Interrogating Structural Racism in STEM Higher Education

McGee, Ebony Omotola
Educational researcher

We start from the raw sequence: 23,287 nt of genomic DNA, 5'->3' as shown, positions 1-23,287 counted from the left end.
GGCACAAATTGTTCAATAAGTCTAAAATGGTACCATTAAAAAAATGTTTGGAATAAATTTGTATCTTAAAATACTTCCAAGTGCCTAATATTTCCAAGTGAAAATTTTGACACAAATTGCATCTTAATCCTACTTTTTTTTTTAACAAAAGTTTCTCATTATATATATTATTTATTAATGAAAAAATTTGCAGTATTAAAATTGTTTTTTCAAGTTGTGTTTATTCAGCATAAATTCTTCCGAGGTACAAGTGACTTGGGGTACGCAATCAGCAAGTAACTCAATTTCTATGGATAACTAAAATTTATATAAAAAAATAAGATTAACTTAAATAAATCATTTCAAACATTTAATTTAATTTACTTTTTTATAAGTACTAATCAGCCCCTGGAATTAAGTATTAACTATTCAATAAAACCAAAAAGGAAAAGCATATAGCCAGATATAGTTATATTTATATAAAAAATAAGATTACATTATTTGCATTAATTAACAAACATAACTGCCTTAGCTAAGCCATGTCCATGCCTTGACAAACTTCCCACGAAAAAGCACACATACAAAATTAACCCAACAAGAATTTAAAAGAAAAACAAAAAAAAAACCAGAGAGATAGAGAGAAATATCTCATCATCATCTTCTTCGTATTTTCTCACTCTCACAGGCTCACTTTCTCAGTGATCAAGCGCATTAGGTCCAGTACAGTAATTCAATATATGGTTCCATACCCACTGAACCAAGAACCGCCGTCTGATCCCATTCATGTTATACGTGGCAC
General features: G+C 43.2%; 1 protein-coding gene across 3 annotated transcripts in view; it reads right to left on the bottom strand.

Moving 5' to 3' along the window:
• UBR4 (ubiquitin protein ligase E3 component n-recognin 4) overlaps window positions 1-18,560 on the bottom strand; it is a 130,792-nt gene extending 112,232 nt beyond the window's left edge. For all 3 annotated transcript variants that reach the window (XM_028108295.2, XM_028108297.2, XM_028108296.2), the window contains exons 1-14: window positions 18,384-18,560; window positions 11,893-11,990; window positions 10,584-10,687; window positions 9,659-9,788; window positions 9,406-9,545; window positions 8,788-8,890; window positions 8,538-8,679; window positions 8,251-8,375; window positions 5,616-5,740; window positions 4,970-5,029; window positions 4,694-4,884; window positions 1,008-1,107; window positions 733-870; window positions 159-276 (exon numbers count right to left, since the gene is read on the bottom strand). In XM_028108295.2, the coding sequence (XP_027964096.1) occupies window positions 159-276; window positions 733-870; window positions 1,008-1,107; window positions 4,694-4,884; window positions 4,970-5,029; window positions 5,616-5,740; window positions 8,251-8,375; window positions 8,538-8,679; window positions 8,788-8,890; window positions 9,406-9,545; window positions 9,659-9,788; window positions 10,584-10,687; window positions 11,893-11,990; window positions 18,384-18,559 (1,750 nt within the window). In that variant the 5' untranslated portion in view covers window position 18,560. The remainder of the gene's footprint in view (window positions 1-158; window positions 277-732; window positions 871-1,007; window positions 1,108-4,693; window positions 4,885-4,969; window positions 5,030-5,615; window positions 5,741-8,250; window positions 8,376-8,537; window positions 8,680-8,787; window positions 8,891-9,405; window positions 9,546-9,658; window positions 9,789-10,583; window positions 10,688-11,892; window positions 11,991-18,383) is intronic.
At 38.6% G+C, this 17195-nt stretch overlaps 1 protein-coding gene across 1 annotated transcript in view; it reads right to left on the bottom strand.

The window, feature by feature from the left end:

The racialized structure of STEM (science, technology, engineering, mathematics) higher education maintains gross inequities that are illustrative of structural racism, which both informs and is reinforced by discriminatory beliefs, policies, values, and distribution of resources. Thus, an examination into structural racism in STEM is needed to expose the marginalization of underrepresented groups in STEM and to improve understanding of the STEM policies, practices, and procedures that allow the foundation of racism to remain intact. I argue that, even at the top of the education hierarchy, Black STEM doctorate students and PhD degree holders consistently endure the racist residue of higher education institutions and STEM employers. Thus, this manuscript also discusses how universities institutionalize diversity mentoring programs designed mostly to fix (read “assimilate”) underrepresented students of color while ignoring or minimizing the role of the STEM departments in creating racially hostile work and educational spaces. I argue that, without a critical examination of the structural racism omnipresent in the STEM, progress in racially diversifying STEM will continue at a snail’s pace.